Policy Analysis for California Education (PACE) is an independent, non-partisan research center based at Stanford University, the University of Southern California, and the University of California – Davis. PACE seeks to define and sustain a long-term strategy for comprehensive policy reform and continuous improvement in performance at all levels of California’s education system, from early childhood to postsecondary education and training. PACE bridges the gap between research and policy, working to increase the impact of academic research on educational policy in California.
“We don’t really have the expertise on site so we rely on working with other small school districts and the curriculum department at our [county] office of education.”
-Rural School Leader
Over the past two years , with generous support from the S.H. Cowell and William and Flora Hewlett Foundation, Pivot Learning has supported and collaborated with twenty-one rural districts and counties in Northern California to create the Rural Professional Learning Network (RPLN). Through an iterative design process, the RPLN has joined forces to overcome unique challenges due to their limited budgets and remote locations and effectively implement the Common Core State Standards (CCSS) and Next Generation Science Standards.
Pivot partnered with Policy Analysis for California Education (PACE), an independent, nonpartisan research center at Stanford University, to conduct research and present findings on the current challenges facing rural districts in California. The research was lead by Dr. Thomas Timar, an expert in education finance, policy, and governance, director of the UC Davis Center for Applied Policy in Education (CAP-Ed), and member of the PACE steering committee. In the report, “Surprising Strengths and Substantial Needs: Rural District Implementation of Common Core State Standards”, Dr. Timar and his colleagues found that “If small rural districts are to succeed in meaningful, deep implementation of CCSS, the state, COEs and other support providers must provide small and rural districts with access to relevant exemplars of systemic standards implementation.”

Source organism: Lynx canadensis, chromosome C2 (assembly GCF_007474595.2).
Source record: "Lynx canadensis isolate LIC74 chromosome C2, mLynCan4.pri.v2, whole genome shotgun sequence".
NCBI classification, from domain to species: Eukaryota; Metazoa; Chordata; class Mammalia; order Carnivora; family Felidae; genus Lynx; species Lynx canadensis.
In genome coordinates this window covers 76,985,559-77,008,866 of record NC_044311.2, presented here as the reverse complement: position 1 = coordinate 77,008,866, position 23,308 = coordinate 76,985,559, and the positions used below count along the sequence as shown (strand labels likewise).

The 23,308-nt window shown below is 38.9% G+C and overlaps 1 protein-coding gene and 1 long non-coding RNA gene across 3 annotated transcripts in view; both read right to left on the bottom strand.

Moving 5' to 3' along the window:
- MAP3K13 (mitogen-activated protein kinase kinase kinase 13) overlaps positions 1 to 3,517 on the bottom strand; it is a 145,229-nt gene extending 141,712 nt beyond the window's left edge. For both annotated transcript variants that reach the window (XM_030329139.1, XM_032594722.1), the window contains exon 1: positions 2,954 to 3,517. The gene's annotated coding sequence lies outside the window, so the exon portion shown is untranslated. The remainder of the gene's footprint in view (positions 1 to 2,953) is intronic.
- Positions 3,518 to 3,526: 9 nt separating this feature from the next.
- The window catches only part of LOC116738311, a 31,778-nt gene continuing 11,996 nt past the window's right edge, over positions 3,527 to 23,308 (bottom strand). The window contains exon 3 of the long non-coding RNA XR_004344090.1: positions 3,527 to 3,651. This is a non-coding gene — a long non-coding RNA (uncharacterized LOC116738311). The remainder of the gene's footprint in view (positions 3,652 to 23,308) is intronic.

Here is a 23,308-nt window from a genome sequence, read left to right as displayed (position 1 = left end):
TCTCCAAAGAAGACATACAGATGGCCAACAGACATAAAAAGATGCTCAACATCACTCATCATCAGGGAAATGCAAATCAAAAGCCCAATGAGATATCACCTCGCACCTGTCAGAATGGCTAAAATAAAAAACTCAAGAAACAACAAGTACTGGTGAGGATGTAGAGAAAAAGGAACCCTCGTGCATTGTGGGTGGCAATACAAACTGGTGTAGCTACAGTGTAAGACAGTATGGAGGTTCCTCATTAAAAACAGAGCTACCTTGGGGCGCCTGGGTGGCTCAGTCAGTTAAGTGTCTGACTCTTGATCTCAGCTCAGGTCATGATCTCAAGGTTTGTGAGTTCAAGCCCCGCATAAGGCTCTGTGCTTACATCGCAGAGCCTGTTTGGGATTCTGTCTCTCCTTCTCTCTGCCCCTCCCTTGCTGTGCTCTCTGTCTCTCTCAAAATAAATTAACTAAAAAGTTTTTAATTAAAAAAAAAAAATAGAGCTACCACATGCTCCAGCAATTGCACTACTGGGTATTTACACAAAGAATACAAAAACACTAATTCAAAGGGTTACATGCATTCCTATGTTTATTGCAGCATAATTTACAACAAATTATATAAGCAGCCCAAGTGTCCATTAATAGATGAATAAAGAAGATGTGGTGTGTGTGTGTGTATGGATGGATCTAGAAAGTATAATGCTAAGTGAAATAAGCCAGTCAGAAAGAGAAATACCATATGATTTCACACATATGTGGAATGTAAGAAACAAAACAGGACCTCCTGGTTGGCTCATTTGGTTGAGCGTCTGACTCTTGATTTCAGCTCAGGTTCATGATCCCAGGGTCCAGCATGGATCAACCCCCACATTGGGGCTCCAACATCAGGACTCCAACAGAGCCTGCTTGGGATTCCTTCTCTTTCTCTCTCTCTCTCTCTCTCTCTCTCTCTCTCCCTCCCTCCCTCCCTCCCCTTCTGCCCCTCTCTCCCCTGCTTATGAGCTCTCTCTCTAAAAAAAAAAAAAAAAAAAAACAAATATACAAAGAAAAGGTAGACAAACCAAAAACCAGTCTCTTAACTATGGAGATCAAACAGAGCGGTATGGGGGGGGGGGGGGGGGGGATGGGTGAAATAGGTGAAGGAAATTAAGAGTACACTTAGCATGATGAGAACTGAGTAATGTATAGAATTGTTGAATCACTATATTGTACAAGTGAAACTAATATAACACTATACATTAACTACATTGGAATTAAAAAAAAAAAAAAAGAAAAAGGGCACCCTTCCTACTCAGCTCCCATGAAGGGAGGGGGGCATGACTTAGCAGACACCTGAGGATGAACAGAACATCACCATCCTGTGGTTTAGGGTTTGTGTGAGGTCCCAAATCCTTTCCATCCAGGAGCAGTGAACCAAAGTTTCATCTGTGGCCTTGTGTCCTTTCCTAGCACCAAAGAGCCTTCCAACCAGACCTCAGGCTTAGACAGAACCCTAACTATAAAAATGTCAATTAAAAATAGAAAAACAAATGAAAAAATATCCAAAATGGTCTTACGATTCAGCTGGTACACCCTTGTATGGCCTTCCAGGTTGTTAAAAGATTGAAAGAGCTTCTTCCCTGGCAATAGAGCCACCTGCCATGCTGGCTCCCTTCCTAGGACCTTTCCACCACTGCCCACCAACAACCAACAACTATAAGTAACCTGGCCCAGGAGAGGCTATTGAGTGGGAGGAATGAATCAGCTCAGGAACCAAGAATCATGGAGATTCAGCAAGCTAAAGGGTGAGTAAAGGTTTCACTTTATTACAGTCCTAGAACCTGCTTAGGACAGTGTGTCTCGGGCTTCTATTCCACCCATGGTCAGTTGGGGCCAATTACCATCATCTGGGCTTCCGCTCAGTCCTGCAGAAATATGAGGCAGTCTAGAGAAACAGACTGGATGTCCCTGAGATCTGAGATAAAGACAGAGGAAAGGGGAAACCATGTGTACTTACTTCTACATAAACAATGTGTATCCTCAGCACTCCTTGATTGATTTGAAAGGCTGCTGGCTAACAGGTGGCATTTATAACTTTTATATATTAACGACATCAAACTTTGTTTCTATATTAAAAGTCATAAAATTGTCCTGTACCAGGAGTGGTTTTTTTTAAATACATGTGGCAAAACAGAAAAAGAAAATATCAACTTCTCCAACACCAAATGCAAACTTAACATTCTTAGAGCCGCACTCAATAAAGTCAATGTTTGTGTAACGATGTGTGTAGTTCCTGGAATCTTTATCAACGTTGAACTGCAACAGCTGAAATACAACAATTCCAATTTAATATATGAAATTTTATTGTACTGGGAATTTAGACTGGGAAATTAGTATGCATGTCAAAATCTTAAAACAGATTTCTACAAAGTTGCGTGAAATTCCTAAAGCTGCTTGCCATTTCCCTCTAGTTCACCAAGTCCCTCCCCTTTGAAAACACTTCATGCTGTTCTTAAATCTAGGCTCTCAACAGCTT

Based on research collected from RPLN’s first year, recommendations on how to better support rural districts included:
1) Encouraging rural districts and schools to think strategically and effectively about time management and resources.
2) Providing ongoing resources to small and rural districts to support professional development according to diverse teacher and student needs, innovative delivery methods, and effective, measurable impact.
3) Redefining the State and Local Role for Instructional and Curricular Support with specific consideration to the needs of small and rural districts.
Pivot and PACE are continuing to collaborate on this work, with the addition of El Dorado County into the RPLN. Additionally, Pivot is working with the Collaboration in Common platform to support the sharing of tools, resources, and supports between districts and between different networks.
The RPLN seeks to alleviate local capacity and statewide infrastructure issues within rural districts by leveraging both in-person meetings and virtual collaboration tools. As part of this network, education leaders identify their core implementation challenges (problems of practice or PoPs). The larger network works collaboratively to develop and share solutions for these challenges. Through this model, counties and districts identify, employ, and disseminate best practices in CCSS.